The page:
HVAC Contactor

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Old 11-09-07, 02:36 PM
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HVAC Contactor

Can i use a 35 amp contactor in place of a 40 amp??
 
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Old 11-09-07, 03:34 PM
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Where or what is this contactor used for??
 
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Old 11-09-07, 07:59 PM
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Its on my compressor unit outside. The unit was not turning off. I checked inside and the contactor was really old and points all burnt up. Everything is faded so i cant tell you much about it...make, amps, voltage, how many ton.
On th inside panel i can make out that its 40a and 24 volt but thats not listed on the schematic near where its showing the image of the contactor, its near some othe part... (capacitor??) but im assuming that applies to the contactor as well. It has a 2 pole contactor but somewhere along the line one side was burnt up, and the wires from that side were all grouped and conected with a twisty... so basically the contactor was only operating thru one side of the 2 poles... (one pole).
Those wires on the still connected side consist of a hot coming in, and 2 coming out to their designated componants. It also has the 2 low voltage wires operated by the thermostat.
I bought a replacement... the dude looked at the old one and gave me a single pole to replace it..., but its a 35amp instead of 40. I cant be sure 40 is correct as i said the marking on the unit are old, faded and arnt listed near the contactor in the drawing...

Basically the contactor looks like it will work fine...just want to be sure 35amp is going to be ok in the event it did have a 40amp in it...
 
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Old 11-09-07, 08:18 PM
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Wink

Need to know what size or tons the unit is . That will tell you what amp contactor you need there. But you say 40 amps you saw . Id say stay with a 40 amp then. Can be 1 or 2 poles thats ok.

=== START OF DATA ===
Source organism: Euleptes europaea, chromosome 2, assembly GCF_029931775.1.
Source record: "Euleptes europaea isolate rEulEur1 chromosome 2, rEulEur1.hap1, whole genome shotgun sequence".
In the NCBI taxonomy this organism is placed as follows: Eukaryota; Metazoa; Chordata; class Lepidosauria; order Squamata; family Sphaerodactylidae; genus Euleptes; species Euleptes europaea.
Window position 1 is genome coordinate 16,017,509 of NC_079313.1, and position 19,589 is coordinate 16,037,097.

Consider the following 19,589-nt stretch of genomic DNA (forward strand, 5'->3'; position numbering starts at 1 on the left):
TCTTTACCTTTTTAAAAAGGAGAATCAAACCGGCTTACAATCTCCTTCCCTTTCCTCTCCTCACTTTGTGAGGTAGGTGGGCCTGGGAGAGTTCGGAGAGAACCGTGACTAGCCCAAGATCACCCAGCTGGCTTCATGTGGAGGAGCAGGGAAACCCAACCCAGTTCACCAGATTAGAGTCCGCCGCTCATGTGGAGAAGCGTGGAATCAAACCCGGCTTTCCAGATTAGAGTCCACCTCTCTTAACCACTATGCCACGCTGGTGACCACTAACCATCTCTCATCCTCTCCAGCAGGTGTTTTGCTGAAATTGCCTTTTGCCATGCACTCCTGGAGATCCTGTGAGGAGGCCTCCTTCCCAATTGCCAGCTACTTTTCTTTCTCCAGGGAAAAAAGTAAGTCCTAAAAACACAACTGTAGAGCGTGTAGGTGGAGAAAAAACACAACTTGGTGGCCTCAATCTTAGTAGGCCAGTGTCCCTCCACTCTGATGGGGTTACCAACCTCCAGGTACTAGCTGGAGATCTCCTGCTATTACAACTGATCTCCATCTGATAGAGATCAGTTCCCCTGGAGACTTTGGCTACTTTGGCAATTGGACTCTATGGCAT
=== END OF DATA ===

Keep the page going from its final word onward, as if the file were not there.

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Old 11-09-07, 10:38 PM
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but will 35 work?
 
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Old 11-10-07, 04:54 AM
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It may work. but in the long run the contactors may weld shut due the higher current going over the contact points.

What is your unit tonnage?
 
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Old 11-10-07, 04:59 AM
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YES the 35 amp contactor will work (possibly however for a short period of time if it is overloaded) Any electrical device operated outside its design parameters will suffer from early failure rates well past the expected failure rate for properly sized devices. If you have one or know someone that has one, use an amp probe so the actual amp draw of your unit can be checked. Then you can make a intelligent decision as to the correct capacity of contactor. Keep in mind that the new contactor can fail at any time if overloaded and typically that time is not going to be convenient to you LOL
 
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